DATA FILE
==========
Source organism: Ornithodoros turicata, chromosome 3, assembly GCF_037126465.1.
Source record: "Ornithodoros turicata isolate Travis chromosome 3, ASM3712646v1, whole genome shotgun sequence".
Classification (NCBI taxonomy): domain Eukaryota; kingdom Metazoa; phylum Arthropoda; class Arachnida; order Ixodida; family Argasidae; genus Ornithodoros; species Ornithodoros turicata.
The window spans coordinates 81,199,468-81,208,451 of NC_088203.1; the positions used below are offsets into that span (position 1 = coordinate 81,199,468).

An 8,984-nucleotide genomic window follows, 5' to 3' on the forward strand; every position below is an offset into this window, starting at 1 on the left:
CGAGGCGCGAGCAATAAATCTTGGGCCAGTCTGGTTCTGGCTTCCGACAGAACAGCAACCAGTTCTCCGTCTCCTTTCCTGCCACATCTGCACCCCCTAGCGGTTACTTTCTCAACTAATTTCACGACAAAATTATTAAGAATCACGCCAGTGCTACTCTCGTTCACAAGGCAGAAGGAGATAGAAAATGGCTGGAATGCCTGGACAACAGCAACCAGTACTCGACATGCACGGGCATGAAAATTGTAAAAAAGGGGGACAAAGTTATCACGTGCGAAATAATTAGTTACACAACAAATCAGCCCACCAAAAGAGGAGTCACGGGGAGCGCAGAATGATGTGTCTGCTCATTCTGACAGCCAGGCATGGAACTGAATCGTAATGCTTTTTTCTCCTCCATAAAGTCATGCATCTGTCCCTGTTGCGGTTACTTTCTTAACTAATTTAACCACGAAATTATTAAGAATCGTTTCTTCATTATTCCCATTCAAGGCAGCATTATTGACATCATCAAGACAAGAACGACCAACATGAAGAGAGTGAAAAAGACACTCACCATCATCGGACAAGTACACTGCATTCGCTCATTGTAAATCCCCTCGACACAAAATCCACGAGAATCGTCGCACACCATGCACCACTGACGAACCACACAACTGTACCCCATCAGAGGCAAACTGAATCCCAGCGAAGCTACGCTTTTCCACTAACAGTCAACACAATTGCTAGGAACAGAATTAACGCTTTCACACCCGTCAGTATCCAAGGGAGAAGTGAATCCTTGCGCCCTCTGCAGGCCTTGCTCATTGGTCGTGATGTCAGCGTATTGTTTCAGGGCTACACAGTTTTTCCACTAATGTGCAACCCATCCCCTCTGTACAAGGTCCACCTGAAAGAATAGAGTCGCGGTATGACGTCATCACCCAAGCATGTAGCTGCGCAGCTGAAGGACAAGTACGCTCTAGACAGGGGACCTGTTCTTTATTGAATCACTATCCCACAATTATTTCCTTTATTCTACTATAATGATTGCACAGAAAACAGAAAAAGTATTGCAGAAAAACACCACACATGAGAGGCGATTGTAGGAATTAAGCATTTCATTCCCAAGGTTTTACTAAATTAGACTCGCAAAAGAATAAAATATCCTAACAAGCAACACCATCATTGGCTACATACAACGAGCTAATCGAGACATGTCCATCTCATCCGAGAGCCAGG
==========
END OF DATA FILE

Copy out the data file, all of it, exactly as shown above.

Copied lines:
Source organism: Ornithodoros turicata, chromosome 3, assembly GCF_037126465.1.
Source record: "Ornithodoros turicata isolate Travis chromosome 3, ASM3712646v1, whole genome shotgun sequence".
Classification (NCBI taxonomy): domain Eukaryota; kingdom Metazoa; phylum Arthropoda; class Arachnida; order Ixodida; family Argasidae; genus Ornithodoros; species Ornithodoros turicata.
The window spans coordinates 81,199,468-81,208,451 of NC_088203.1; the positions used below are offsets into that span (position 1 = coordinate 81,199,468).

An 8,984-nucleotide genomic window follows, 5' to 3' on the forward strand; every position below is an offset into this window, starting at 1 on the left:
CGAGGCGCGAGCAATAAATCTTGGGCCAGTCTGGTTCTGGCTTCCGACAGAACAGCAACCAGTTCTCCGTCTCCTTTCCTGCCACATCTGCACCCCCTAGCGGTTACTTTCTCAACTAATTTCACGACAAAATTATTAAGAATCACGCCAGTGCTACTCTCGTTCACAAGGCAGAAGGAGATAGAAAATGGCTGGAATGCCTGGACAACAGCAACCAGTACTCGACATGCACGGGCATGAAAATTGTAAAAAAGGGGGACAAAGTTATCACGTGCGAAATAATTAGTTACACAACAAATCAGCCCACCAAAAGAGGAGTCACGGGGAGCGCAGAATGATGTGTCTGCTCATTCTGACAGCCAGGCATGGAACTGAATCGTAATGCTTTTTTCTCCTCCATAAAGTCATGCATCTGTCCCTGTTGCGGTTACTTTCTTAACTAATTTAACCACGAAATTATTAAGAATCGTTTCTTCATTATTCCCATTCAAGGCAGCATTATTGACATCATCAAGACAAGAACGACCAACATGAAGAGAGTGAAAAAGACACTCACCATCATCGGACAAGTACACTGCATTCGCTCATTGTAAATCCCCTCGACACAAAATCCACGAGAATCGTCGCACACCATGCACCACTGACGAACCACACAACTGTACCCCATCAGAGGCAAACTGAATCCCAGCGAAGCTACGCTTTTCCACTAACAGTCAACACAATTGCTAGGAACAGAATTAACGCTTTCACACCCGTCAGTATCCAAGGGAGAAGTGAATCCTTGCGCCCTCTGCAGGCCTTGCTCATTGGTCGTGATGTCAGCGTATTGTTTCAGGGCTACACAGTTTTTCCACTAATGTGCAACCCATCCCCTCTGTACAAGGTCCACCTGAAAGAATAGAGTCGCGGTATGACGTCATCACCCAAGCATGTAGCTGCGCAGCTGAAGGACAAGTACGCTCTAGACAGGGGACCTGTTCTTTATTGAATCACTATCCCACAATTATTTCCTTTATTCTACTATAATGATTGCACAGAAAACAGAAAAAGTATTGCAGAAAAACACCACACATGAGAGGCGATTGTAGGAATTAAGCATTTCATTCCCAAGGTTTTACTAAATTAGACTCGCAAAAGAATAAAATATCCTAACAAGCAACACCATCATTGGCTACATACAACGAGCTAATCGAGACATGTCCATCTCATCCGAGAGCCAGG